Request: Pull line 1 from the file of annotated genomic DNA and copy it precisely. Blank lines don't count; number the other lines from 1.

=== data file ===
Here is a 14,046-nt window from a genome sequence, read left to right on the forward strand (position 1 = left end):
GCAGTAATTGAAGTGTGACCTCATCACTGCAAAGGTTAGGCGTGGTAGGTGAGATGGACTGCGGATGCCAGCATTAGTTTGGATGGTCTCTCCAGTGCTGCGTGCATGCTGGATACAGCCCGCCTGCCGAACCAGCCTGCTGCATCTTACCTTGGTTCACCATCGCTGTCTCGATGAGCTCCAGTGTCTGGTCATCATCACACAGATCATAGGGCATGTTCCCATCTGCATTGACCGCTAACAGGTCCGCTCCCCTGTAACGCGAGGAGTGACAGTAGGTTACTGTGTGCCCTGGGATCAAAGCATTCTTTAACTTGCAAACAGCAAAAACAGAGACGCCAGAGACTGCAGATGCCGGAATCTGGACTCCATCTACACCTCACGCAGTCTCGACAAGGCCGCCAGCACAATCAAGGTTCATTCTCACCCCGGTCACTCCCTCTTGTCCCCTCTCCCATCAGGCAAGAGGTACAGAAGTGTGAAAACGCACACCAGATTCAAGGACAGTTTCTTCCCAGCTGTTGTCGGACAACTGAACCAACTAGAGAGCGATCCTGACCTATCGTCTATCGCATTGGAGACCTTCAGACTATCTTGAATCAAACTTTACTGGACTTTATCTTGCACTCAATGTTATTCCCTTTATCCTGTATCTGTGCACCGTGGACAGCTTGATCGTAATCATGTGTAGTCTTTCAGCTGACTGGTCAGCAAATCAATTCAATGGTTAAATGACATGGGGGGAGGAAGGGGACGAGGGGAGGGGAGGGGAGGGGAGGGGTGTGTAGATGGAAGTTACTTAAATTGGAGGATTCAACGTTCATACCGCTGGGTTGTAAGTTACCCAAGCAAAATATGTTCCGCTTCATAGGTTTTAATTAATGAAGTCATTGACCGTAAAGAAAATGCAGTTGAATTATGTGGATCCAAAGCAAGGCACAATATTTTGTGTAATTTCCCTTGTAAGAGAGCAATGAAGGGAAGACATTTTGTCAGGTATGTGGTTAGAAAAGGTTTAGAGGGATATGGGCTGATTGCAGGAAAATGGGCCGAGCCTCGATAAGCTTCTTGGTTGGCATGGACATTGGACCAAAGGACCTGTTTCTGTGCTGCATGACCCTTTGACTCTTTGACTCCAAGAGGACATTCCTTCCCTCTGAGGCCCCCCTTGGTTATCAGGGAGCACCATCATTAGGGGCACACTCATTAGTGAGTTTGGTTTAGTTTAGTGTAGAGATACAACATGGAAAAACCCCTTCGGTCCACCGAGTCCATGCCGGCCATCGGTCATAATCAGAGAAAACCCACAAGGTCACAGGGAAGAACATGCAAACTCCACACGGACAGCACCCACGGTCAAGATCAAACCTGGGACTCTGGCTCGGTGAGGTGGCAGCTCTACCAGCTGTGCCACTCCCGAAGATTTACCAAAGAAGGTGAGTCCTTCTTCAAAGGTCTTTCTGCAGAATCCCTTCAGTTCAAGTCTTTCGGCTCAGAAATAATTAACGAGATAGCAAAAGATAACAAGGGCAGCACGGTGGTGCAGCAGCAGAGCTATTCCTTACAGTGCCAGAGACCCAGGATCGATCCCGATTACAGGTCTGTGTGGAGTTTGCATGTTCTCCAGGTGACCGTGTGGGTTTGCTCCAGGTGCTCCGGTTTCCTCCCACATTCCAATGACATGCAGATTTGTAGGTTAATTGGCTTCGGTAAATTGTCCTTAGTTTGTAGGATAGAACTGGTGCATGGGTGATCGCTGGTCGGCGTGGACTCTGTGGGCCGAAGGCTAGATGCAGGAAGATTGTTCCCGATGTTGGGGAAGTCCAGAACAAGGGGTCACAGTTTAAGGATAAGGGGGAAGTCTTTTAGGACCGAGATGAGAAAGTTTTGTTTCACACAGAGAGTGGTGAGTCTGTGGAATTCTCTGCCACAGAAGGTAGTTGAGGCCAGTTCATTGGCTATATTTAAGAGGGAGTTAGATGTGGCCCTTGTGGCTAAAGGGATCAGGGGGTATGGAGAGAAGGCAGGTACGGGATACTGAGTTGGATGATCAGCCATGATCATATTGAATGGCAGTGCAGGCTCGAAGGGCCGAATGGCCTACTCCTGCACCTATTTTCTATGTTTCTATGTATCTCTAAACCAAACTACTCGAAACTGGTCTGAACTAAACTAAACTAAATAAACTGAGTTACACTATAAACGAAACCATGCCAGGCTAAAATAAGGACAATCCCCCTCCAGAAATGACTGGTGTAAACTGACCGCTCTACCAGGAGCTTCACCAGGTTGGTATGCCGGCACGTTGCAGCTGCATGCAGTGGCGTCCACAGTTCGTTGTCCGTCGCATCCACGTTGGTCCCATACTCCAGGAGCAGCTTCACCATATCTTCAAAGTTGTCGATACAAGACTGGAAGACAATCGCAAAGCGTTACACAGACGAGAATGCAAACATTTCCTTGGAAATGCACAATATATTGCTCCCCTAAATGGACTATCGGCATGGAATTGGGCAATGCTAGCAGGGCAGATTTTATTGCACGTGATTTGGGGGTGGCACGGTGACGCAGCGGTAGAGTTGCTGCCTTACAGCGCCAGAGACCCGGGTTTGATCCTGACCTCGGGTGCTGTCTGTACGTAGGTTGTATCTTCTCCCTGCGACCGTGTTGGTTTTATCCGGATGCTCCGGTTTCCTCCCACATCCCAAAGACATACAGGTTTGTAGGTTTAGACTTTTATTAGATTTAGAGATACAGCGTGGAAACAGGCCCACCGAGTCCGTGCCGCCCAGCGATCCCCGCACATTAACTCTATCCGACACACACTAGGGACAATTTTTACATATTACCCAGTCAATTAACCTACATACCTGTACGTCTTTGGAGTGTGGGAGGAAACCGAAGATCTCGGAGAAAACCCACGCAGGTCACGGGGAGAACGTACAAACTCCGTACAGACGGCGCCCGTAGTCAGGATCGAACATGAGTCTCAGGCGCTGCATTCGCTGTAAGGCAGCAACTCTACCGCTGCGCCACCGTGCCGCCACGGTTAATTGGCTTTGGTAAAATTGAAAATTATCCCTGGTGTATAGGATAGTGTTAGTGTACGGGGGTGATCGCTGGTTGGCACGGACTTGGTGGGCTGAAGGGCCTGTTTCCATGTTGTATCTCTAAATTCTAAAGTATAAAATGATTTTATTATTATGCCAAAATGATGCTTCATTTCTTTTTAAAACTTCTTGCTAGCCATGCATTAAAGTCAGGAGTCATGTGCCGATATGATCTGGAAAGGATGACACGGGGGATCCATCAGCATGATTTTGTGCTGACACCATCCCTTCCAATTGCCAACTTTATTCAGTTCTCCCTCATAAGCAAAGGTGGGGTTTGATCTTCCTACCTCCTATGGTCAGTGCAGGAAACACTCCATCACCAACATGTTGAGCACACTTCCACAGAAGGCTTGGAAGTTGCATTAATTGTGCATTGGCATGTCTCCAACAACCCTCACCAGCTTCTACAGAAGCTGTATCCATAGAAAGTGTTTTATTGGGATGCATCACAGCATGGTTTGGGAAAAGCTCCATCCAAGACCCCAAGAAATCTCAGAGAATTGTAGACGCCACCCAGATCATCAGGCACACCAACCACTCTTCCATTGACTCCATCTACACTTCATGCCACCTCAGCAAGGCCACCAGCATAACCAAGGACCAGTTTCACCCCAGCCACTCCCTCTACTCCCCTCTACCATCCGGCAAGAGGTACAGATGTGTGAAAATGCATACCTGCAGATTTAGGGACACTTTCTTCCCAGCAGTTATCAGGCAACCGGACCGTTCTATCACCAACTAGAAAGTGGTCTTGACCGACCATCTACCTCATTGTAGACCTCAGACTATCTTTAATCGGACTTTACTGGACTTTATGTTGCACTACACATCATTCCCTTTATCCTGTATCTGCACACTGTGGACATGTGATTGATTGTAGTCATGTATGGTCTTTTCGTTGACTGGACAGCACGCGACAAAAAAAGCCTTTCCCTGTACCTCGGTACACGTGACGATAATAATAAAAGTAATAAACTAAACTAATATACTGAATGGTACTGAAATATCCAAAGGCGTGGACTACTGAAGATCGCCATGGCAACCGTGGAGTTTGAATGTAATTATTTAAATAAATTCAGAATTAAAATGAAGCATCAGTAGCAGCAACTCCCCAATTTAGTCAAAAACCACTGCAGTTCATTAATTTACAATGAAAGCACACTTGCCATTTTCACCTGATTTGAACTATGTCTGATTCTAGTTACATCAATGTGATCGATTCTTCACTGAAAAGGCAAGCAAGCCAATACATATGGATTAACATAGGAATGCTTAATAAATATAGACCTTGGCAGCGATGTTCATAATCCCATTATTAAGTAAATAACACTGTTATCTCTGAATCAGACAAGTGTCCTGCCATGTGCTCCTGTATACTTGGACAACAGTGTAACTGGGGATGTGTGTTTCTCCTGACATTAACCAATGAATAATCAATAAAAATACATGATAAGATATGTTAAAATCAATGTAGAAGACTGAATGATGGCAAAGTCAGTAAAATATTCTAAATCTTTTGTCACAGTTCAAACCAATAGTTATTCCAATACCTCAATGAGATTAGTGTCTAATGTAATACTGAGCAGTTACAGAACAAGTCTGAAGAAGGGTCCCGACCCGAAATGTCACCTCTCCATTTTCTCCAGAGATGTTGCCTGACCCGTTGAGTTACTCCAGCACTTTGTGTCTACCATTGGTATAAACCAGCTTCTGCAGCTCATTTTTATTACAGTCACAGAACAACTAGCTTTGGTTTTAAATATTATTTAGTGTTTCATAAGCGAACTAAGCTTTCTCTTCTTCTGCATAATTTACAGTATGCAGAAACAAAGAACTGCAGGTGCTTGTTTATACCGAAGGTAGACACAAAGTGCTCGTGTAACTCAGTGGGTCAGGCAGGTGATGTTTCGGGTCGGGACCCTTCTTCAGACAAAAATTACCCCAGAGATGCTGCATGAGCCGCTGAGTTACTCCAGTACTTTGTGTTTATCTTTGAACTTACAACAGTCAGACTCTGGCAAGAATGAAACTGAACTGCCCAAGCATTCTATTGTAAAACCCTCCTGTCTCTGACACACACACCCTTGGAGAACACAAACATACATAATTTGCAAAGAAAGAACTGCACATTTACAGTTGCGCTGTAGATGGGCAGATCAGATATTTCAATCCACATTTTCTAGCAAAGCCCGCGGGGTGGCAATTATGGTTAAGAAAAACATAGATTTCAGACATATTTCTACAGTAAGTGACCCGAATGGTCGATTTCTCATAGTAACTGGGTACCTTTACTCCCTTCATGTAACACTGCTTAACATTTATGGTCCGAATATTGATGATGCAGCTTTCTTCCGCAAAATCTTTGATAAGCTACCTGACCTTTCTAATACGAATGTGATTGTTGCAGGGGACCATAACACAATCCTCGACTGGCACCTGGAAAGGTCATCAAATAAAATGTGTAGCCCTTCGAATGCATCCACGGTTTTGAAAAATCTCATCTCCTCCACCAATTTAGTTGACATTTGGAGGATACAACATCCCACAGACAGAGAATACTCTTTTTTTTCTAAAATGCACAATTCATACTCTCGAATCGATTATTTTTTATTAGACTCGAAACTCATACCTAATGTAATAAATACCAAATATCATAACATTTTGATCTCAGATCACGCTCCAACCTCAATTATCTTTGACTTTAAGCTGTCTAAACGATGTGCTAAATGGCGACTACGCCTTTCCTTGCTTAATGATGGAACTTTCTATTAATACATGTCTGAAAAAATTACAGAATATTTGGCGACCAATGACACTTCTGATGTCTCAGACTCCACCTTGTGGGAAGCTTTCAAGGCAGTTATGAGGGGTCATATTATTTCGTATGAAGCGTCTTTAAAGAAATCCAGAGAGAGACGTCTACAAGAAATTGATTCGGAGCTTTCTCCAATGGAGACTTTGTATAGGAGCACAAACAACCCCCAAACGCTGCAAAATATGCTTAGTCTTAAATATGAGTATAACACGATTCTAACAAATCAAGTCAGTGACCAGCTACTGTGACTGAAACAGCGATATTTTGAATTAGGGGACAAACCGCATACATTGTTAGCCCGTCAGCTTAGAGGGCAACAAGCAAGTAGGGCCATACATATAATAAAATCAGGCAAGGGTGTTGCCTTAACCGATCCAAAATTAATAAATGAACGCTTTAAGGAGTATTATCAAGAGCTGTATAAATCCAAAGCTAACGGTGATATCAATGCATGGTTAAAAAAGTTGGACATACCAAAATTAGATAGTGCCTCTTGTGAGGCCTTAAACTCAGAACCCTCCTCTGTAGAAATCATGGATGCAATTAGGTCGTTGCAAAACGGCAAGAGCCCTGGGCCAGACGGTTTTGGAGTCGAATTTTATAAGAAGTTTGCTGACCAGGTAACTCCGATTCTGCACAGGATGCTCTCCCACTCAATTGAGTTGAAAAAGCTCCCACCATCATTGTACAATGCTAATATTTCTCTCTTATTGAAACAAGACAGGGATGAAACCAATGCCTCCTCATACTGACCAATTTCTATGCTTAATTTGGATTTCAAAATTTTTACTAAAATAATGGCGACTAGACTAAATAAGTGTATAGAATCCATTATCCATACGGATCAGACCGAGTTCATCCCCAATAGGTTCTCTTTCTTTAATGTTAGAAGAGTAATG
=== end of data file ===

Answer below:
Here is a 14,046-nt window from a genome sequence, read left to right on the forward strand (position 1 = left end):